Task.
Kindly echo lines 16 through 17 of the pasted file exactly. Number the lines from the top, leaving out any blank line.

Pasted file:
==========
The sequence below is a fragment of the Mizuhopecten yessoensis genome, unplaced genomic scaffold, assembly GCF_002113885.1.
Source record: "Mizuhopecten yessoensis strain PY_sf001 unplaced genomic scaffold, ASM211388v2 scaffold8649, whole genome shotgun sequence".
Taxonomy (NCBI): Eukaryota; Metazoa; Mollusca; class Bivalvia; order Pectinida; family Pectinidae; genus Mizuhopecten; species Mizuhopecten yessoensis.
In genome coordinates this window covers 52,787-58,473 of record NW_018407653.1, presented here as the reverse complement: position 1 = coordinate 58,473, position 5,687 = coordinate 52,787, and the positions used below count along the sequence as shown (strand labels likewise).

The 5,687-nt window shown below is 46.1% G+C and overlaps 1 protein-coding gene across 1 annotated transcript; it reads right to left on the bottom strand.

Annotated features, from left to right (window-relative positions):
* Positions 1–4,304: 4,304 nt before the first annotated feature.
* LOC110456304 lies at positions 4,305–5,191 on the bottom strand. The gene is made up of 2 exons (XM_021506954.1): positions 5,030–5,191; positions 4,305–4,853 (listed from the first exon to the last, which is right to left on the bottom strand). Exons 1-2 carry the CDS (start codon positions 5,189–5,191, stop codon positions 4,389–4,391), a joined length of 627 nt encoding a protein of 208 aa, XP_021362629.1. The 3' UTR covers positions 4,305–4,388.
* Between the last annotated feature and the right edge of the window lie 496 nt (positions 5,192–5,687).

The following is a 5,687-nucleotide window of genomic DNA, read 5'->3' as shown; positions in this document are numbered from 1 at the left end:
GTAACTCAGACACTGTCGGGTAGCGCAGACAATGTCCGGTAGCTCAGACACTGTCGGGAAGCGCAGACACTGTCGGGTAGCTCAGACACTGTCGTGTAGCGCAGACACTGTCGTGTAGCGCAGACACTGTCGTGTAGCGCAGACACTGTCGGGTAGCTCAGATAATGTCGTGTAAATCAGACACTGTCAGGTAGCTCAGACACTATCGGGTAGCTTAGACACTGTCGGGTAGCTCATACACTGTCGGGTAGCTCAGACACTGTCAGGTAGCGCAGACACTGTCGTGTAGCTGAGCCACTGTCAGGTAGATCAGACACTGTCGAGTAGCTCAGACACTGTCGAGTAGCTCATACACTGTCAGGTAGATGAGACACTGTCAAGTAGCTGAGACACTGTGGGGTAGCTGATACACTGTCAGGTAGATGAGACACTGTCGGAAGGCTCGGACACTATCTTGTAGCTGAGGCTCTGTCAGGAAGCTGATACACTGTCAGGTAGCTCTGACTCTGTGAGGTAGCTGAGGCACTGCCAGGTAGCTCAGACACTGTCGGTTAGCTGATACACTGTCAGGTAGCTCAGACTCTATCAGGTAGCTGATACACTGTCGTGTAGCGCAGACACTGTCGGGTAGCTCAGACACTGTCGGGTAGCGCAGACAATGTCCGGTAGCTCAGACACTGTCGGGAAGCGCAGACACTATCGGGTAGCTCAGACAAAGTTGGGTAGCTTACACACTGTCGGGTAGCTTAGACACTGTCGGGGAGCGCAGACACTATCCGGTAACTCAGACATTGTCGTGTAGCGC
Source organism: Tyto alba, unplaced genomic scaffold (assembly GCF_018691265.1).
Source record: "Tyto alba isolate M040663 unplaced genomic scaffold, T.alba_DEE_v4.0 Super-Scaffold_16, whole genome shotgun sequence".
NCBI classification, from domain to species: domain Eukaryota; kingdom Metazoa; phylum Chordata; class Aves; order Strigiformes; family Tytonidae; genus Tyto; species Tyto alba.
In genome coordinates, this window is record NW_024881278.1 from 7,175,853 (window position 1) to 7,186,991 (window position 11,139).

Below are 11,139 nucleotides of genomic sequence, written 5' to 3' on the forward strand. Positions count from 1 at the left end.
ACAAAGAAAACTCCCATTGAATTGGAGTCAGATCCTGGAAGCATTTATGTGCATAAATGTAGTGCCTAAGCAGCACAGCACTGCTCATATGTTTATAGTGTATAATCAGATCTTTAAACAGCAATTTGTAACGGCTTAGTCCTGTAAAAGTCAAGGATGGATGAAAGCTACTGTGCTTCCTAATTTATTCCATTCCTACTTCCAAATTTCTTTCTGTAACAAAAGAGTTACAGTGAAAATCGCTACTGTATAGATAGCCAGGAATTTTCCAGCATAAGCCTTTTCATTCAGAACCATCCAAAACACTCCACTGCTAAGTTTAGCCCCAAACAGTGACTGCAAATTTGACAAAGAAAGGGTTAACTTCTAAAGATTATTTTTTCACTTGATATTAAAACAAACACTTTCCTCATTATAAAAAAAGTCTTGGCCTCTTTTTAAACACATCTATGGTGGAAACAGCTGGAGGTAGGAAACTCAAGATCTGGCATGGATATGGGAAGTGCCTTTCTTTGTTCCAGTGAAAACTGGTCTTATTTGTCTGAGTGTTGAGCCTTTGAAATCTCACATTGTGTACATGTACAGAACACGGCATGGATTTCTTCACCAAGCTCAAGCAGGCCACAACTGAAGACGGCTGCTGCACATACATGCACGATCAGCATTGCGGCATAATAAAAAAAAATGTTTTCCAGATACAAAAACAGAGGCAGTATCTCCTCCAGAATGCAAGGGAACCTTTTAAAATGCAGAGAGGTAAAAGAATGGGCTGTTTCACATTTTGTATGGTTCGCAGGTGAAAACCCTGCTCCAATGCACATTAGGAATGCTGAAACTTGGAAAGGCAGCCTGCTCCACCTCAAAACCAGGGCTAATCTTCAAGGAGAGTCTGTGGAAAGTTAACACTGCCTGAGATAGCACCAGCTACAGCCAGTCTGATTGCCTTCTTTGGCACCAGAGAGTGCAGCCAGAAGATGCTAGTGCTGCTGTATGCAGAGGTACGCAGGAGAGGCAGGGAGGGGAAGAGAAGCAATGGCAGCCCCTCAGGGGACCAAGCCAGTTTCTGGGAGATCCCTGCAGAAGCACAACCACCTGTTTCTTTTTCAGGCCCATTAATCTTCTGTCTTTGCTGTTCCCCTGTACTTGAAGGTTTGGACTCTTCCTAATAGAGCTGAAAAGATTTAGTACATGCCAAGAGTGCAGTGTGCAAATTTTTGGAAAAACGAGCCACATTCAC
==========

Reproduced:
Below are 11,139 nucleotides of genomic sequence, written 5' to 3' on the forward strand. Positions count from 1 at the left end.
ACAAAGAAAACTCCCATTGAATTGGAGTCAGATCCTGGAAGCATTTATGTGCATAAATGTAGTGCCTAAGCAGCACAGCACTGCTCATATGTTTATAGTGTATAATCAGATCTTTAAACAGCAATTTGTAACGGCTTAGTCCTGTAAAAGTCAAGGATGGATGAAAGCTACTGTGCTTCCTAATTTATTCCATTCCTACTTCCAAATTTCTTTCTGTAACAAAAGAGTTACAGTGAAAATCGCTACTGTATAGATAGCCAGGAATTTTCCAGCATAAGCCTTTTCATTCAGAACCATCCAAAACACTCCACTGCTAAGTTTAGCCCCAAACAGTGACTGCAAATTTGACAAAGAAAGGGTTAACTTCTAAAGATTATTTTTTCACTTGATATTAAAACAAACACTTTCCTCATTATAAAAAAAGTCTTGGCCTCTTTTTAAACACATCTATGGTGGAAACAGCTGGAGGTAGGAAACTCAAGATCTGGCATGGATATGGGAAGTGCCTTTCTTTGTTCCAGTGAAAACTGGTCTTATTTGTCTGAGTGTTGAGCCTTTGAAATCTCACATTGTGTACATGTACAGAACACGGCATGGATTTCTTCACCAAGCTCAAGCAGGCCACAACTGAAGACGGCTGCTGCACATACATGCACGATCAGCATTGCGGCATAATAAAAAAAAATGTTTTCCAGATACAAAAACAGAGGCAGTATCTCCTCCAGAATGCAAGGGAACCTTTTAAAATGCAGAGAGGTAAAAGAATGGGCTGTTTCACATTTTGTATGGTTCGCAGGTGAAAACCCTGCTCCAATGCACATTAGGAATGCTGAAACTTGGAAAGGCAGCCTGCTCCACCTCAAAACCAGGGCTAATCTTCAAGGAGAGTCTGTGGAAAGTTAACACTGCCTGAGATAGCACCAGCTACAGCCAGTCTGATTGCCTTCTTTGGCACCAGAGAGTGCAGCCAGAAGATGCTAGTGCTGCTGTATGCAGAGGTACGCAGGAGAGGCAGGGAGGGGAAGAGAAGCAATGGCAGCCCCTCAGGGGACCAAGCCAGTTTCTGGGAGATCCCTGCAGAAGCACAACCACCTGTTTCTTTTTCAGGCCCATTAATCTTCTGTCTTTGCTGTTCCCCTGTACTTGAAGGTTTGGACTCTTCCTAATAGAGCTGAAAAGATTTAGTACATGCCAAGAGTGCAGTGTGCAAATTTTTGGAAAAACGAGCCACATTCAC